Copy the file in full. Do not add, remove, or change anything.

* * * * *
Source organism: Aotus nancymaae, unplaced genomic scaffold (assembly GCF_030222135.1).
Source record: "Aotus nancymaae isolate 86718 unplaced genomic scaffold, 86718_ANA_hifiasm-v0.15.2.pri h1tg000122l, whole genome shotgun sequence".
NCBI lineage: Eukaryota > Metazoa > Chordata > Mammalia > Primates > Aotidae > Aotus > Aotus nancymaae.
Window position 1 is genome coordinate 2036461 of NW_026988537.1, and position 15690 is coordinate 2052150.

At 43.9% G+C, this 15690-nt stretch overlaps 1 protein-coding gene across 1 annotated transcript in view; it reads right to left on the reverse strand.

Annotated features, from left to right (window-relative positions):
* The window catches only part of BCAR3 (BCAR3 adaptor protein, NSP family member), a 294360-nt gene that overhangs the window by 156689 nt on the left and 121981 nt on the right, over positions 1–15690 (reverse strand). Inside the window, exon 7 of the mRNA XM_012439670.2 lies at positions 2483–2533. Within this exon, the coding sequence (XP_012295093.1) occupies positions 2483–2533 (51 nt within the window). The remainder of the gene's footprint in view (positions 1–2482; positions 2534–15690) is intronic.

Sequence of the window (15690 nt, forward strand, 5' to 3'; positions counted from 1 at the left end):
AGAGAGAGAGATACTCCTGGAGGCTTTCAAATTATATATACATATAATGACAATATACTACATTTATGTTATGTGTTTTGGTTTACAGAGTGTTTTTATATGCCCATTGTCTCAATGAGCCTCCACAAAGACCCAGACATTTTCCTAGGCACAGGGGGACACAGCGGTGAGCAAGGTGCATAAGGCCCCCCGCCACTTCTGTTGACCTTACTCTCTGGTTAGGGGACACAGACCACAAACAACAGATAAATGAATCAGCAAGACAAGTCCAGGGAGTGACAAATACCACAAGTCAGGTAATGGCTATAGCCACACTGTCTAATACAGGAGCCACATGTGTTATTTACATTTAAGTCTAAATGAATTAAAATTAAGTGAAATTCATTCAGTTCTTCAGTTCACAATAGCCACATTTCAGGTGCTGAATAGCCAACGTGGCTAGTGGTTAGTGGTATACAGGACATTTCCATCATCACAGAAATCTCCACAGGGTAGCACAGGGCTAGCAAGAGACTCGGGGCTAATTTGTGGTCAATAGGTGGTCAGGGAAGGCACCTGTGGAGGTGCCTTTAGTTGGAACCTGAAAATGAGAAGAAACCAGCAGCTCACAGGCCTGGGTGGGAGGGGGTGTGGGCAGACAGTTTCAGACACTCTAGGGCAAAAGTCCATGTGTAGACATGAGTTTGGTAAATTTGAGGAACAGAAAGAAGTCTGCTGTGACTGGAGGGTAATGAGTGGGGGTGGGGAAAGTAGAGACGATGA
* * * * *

Source organism: Aotus nancymaae, unplaced genomic scaffold (assembly GCF_030222135.1).
Source record: "Aotus nancymaae isolate 86718 unplaced genomic scaffold, 86718_ANA_hifiasm-v0.15.2.pri h1tg000122l, whole genome shotgun sequence".
NCBI lineage: Eukaryota > Metazoa > Chordata > Mammalia > Primates > Aotidae > Aotus > Aotus nancymaae.
Window position 1 is genome coordinate 2036461 of NW_026988537.1, and position 15690 is coordinate 2052150.

At 43.9% G+C, this 15690-nt stretch overlaps 1 protein-coding gene across 1 annotated transcript in view; it reads right to left on the reverse strand.

Annotated features, from left to right (window-relative positions):
* The window catches only part of BCAR3 (BCAR3 adaptor protein, NSP family member), a 294360-nt gene that overhangs the window by 156689 nt on the left and 121981 nt on the right, over positions 1–15690 (reverse strand). Inside the window, exon 7 of the mRNA XM_012439670.2 lies at positions 2483–2533. Within this exon, the coding sequence (XP_012295093.1) occupies positions 2483–2533 (51 nt within the window). The remainder of the gene's footprint in view (positions 1–2482; positions 2534–15690) is intronic.

Sequence of the window (15690 nt, forward strand, 5' to 3'; positions counted from 1 at the left end):
AGAGAGAGAGATACTCCTGGAGGCTTTCAAATTATATATACATATAATGACAATATACTACATTTATGTTATGTGTTTTGGTTTACAGAGTGTTTTTATATGCCCATTGTCTCAATGAGCCTCCACAAAGACCCAGACATTTTCCTAGGCACAGGGGGACACAGCGGTGAGCAAGGTGCATAAGGCCCCCCGCCACTTCTGTTGACCTTACTCTCTGGTTAGGGGACACAGACCACAAACAACAGATAAATGAATCAGCAAGACAAGTCCAGGGAGTGACAAATACCACAAGTCAGGTAATGGCTATAGCCACACTGTCTAATACAGGAGCCACATGTGTTATTTACATTTAAGTCTAAATGAATTAAAATTAAGTGAAATTCATTCAGTTCTTCAGTTCACAATAGCCACATTTCAGGTGCTGAATAGCCAACGTGGCTAGTGGTTAGTGGTATACAGGACATTTCCATCATCACAGAAATCTCCACAGGGTAGCACAGGGCTAGCAAGAGACTCGGGGCTAATTTGTGGTCAATAGGTGGTCAGGGAAGGCACCTGTGGAGGTGCCTTTAGTTGGAACCTGAAAATGAGAAGAAACCAGCAGCTCACAGGCCTGGGTGGGAGGGGGTGTGGGCAGACAGTTTCAGACACTCTAGGGCAAAAGTCCATGTGTAGACATGAGTTTGGTAAATTTGAGGAACAGAAAGAAGTCTGCTGTGACTGGAGGGTAATGAGTGGGGGTGGGGAAAGTAGAGACGATGA